#' @return A data frame containing the values of S, E, I, and R over time
#'         (from 1 to max_time).
seir_simulation <- function(initial_state, parameters, max_time) {
names(initial_state) <- c("S", "E", "I", "R")
names(parameters) <- c( "erlang_shape_for_E", "erlang_rate_for_E",
"erlang_shape_for_I", "erlang_rate_for_I",
"base_transmission_rate" )

population_size <- sum(initial_state)
sim_data <- data.frame( time = c(1 : max_time),
S = NA, E = NA, I = NA, R = NA )
sim_data[1, 2:5] <- initial_state

## Initialise a matrix to store the states of the exposed sub-blocks over time.
k = parameters["erlang_shape_for_E"],
gamma = parameters["erlang_rate_for_E"]
)
exposed_blocks <- matrix( data = 0, nrow = max_time,
ncol = n_exposed_blocks )
exposed_blocks[1, n_exposed_blocks] <- sim_data$E[1] ## Initialise a matrix to store the states of the infectious sub-blocks over time. infectious_block_adm_rates <- compute_erlang_discrete_prob( k = parameters["erlang_shape_for_I"], gamma = parameters["erlang_rate_for_I"] ) n_infectious_blocks <- length(infectious_block_adm_rates) infectious_blocks <- matrix( data = 0, nrow = max_time, ncol = n_infectious_blocks ) infectious_blocks[1, n_infectious_blocks] <- sim_data$I[1]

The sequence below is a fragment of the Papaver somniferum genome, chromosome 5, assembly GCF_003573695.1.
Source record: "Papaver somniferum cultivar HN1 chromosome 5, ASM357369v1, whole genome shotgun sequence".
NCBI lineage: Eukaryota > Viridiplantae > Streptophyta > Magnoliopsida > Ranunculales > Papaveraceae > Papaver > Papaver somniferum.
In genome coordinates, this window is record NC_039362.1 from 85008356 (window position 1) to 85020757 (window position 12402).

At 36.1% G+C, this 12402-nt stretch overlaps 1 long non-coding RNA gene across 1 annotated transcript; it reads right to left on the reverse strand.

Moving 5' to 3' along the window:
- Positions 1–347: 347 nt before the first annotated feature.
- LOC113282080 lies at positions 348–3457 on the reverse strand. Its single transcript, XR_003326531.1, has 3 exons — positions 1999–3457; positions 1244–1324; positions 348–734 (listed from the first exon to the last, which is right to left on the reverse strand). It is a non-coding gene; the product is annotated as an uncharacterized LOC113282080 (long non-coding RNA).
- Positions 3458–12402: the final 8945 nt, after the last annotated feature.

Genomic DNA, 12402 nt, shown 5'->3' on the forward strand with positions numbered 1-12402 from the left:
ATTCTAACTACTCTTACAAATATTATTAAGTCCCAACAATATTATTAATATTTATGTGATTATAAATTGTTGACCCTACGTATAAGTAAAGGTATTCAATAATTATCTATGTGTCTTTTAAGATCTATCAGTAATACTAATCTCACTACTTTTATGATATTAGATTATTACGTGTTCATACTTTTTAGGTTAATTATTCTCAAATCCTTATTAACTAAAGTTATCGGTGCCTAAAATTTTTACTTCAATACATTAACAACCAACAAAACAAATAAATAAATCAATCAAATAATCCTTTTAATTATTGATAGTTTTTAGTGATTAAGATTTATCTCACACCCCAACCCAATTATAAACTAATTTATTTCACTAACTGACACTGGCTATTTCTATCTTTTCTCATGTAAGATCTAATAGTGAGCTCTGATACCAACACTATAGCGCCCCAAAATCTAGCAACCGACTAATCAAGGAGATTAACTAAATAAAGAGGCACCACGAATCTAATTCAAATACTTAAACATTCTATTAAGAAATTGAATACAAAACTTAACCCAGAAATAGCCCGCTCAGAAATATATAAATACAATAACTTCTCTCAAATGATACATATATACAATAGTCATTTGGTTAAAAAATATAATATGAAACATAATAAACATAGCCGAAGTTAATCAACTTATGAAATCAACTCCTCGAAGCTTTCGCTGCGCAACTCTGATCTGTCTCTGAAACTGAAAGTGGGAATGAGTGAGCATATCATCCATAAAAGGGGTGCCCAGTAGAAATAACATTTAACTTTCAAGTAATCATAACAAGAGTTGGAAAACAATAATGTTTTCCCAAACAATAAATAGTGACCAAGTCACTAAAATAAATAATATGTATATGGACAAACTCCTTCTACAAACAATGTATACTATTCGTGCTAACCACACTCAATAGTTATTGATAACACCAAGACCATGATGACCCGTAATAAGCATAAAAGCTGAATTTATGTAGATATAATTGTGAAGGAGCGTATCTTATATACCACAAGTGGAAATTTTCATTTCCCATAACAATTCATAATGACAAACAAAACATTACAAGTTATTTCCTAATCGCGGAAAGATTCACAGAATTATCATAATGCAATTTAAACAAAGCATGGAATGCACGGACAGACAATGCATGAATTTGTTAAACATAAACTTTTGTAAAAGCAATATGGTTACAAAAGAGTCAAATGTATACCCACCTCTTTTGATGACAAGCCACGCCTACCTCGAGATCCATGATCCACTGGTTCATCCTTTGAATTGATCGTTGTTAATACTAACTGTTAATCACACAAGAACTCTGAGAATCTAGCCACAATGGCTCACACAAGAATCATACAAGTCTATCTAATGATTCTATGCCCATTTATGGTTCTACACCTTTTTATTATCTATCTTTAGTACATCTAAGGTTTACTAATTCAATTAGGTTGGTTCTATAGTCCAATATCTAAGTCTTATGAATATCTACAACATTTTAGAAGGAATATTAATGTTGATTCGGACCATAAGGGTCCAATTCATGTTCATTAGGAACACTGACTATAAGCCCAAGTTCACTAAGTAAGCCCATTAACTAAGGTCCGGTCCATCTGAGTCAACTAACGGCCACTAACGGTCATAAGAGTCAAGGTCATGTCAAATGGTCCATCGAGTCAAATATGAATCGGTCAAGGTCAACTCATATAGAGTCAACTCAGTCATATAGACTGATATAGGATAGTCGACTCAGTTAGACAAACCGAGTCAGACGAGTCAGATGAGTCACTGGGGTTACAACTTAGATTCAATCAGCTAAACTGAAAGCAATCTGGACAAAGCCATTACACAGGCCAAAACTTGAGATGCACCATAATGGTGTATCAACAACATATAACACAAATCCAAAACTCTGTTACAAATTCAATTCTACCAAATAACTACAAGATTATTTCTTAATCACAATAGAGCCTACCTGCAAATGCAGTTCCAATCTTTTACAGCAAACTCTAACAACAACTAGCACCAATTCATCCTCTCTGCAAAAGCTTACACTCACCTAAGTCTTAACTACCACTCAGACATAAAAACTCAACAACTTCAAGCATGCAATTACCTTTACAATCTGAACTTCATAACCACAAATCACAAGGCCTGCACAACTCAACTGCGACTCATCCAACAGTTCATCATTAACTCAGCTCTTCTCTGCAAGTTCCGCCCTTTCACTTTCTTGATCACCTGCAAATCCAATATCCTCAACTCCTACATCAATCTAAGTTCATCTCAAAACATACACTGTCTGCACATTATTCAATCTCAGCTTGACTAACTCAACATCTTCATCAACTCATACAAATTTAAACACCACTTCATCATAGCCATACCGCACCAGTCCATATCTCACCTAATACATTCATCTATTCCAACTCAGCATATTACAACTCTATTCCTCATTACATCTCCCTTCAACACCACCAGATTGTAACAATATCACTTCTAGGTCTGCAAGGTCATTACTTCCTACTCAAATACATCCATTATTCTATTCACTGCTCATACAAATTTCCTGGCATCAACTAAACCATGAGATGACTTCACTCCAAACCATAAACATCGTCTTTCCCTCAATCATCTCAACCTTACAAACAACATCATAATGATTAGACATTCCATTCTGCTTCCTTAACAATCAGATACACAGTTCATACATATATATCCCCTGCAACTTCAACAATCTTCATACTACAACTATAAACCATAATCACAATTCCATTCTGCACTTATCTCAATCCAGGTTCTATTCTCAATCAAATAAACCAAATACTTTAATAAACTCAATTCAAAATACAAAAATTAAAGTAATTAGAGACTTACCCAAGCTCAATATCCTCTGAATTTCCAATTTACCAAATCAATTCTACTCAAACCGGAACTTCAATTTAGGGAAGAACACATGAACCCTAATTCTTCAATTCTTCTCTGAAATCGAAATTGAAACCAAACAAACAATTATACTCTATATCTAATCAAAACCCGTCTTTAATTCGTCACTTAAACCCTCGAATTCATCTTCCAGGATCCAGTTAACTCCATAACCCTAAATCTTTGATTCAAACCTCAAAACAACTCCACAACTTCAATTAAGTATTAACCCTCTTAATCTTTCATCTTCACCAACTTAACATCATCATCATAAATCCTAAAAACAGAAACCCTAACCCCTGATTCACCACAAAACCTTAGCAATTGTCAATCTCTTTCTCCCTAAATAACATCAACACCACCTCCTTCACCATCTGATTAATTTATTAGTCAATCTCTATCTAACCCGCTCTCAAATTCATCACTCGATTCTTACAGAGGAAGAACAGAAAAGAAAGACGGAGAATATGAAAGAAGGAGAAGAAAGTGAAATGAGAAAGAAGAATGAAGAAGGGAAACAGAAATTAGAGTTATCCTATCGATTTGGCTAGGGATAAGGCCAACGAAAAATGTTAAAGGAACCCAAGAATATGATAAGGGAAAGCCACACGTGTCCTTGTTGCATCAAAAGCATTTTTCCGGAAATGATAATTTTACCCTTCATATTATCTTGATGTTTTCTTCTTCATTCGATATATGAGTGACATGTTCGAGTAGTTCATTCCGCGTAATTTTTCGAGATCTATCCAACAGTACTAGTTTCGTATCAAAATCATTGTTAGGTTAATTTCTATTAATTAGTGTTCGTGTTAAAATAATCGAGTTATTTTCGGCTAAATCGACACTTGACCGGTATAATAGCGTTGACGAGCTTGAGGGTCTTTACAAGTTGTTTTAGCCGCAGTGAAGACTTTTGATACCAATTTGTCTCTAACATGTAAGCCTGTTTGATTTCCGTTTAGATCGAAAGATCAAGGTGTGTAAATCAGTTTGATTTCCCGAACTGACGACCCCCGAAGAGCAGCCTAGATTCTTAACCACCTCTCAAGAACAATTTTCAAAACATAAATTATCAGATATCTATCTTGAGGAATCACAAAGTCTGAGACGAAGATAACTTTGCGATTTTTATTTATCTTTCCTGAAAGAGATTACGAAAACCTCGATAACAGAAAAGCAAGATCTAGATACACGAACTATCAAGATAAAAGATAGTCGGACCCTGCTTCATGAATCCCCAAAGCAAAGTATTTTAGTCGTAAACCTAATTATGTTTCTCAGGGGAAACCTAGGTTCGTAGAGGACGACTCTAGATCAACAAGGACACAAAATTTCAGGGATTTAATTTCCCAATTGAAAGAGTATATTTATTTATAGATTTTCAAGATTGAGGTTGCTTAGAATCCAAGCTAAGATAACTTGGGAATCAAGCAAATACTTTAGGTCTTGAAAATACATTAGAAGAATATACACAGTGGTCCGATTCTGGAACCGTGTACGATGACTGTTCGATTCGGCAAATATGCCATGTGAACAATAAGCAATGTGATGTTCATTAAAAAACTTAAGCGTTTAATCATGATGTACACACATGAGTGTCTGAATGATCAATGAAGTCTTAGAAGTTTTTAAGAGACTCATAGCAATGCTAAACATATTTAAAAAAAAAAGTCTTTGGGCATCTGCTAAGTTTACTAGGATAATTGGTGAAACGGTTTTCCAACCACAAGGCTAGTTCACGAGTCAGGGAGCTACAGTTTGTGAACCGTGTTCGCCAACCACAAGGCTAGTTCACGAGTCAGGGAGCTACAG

## Run the simulation from time t = 2 to t = max_time
for (time in 2 : max_time) {
transmission_rate <-
parameters["base_transmission_rate"] * sim_data$I[time - 1] / population_size exposure_prob <- 1 - exp(-transmission_rate) new_exposed <- rbinom(1, sim_data$S[time - 1], exposure_prob)
new_infectious <- exposed_blocks[time - 1, 1]
new_recovered  <- infectious_blocks[time - 1, 1]

if (new_exposed > 0) {
exposed_blocks[time, ] <- t(
rmultinom(1, size = new_exposed,
)
}
exposed_blocks[time, ] <-
exposed_blocks[time, ] +
c( exposed_blocks[time - 1, 2 : n_exposed_blocks], 0 )

if (new_infectious > 0) {
infectious_blocks[time, ] <- t(
rmultinom(1, size = new_infectious,
)
}
infectious_blocks[time, ] <-